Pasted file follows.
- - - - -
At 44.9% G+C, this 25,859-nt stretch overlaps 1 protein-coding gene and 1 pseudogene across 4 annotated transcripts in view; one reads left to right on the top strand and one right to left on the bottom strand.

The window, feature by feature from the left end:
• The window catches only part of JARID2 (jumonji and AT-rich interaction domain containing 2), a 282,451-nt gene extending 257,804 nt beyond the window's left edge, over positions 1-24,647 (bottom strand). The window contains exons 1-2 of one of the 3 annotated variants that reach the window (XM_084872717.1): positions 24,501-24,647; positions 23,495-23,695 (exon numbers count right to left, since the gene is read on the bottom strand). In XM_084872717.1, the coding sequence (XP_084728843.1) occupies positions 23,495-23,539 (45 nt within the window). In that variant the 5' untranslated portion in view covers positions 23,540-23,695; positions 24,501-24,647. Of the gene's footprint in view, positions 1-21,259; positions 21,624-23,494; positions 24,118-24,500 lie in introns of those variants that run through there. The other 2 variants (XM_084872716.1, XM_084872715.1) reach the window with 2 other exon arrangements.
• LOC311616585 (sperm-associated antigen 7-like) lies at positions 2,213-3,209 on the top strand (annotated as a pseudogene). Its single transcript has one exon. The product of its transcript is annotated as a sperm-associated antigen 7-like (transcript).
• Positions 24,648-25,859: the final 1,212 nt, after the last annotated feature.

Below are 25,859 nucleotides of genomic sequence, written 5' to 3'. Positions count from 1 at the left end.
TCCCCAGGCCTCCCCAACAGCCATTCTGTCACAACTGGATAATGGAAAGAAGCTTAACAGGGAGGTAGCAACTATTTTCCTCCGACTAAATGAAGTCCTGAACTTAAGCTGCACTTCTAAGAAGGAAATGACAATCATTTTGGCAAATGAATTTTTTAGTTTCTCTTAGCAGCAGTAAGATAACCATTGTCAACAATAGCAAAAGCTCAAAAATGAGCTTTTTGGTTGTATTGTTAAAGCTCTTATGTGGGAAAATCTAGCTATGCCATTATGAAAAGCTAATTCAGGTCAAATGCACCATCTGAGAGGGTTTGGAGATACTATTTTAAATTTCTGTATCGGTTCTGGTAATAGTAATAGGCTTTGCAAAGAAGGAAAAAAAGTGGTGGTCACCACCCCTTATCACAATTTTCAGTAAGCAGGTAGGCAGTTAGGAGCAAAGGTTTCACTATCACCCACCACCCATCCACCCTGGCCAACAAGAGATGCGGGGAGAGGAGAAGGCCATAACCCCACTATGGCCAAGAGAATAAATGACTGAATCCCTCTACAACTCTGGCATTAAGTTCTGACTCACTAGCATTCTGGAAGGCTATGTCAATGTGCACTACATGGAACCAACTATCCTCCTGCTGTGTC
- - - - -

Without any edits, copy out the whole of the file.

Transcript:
At 44.9% G+C, this 25,859-nt stretch overlaps 1 protein-coding gene and 1 pseudogene across 4 annotated transcripts in view; one reads left to right on the top strand and one right to left on the bottom strand.

The window, feature by feature from the left end:
• The window catches only part of JARID2 (jumonji and AT-rich interaction domain containing 2), a 282,451-nt gene extending 257,804 nt beyond the window's left edge, over positions 1-24,647 (bottom strand). The window contains exons 1-2 of one of the 3 annotated variants that reach the window (XM_084872717.1): positions 24,501-24,647; positions 23,495-23,695 (exon numbers count right to left, since the gene is read on the bottom strand). In XM_084872717.1, the coding sequence (XP_084728843.1) occupies positions 23,495-23,539 (45 nt within the window). In that variant the 5' untranslated portion in view covers positions 23,540-23,695; positions 24,501-24,647. Of the gene's footprint in view, positions 1-21,259; positions 21,624-23,494; positions 24,118-24,500 lie in introns of those variants that run through there. The other 2 variants (XM_084872716.1, XM_084872715.1) reach the window with 2 other exon arrangements.
• LOC311616585 (sperm-associated antigen 7-like) lies at positions 2,213-3,209 on the top strand (annotated as a pseudogene). Its single transcript has one exon. The product of its transcript is annotated as a sperm-associated antigen 7-like (transcript).
• Positions 24,648-25,859: the final 1,212 nt, after the last annotated feature.

Below are 25,859 nucleotides of genomic sequence, written 5' to 3'. Positions count from 1 at the left end.
TCCCCAGGCCTCCCCAACAGCCATTCTGTCACAACTGGATAATGGAAAGAAGCTTAACAGGGAGGTAGCAACTATTTTCCTCCGACTAAATGAAGTCCTGAACTTAAGCTGCACTTCTAAGAAGGAAATGACAATCATTTTGGCAAATGAATTTTTTAGTTTCTCTTAGCAGCAGTAAGATAACCATTGTCAACAATAGCAAAAGCTCAAAAATGAGCTTTTTGGTTGTATTGTTAAAGCTCTTATGTGGGAAAATCTAGCTATGCCATTATGAAAAGCTAATTCAGGTCAAATGCACCATCTGAGAGGGTTTGGAGATACTATTTTAAATTTCTGTATCGGTTCTGGTAATAGTAATAGGCTTTGCAAAGAAGGAAAAAAAGTGGTGGTCACCACCCCTTATCACAATTTTCAGTAAGCAGGTAGGCAGTTAGGAGCAAAGGTTTCACTATCACCCACCACCCATCCACCCTGGCCAACAAGAGATGCGGGGAGAGGAGAAGGCCATAACCCCACTATGGCCAAGAGAATAAATGACTGAATCCCTCTACAACTCTGGCATTAAGTTCTGACTCACTAGCATTCTGGAAGGCTATGTCAATGTGCACTACATGGAACCAACTATCCTCCTGCTGTGTC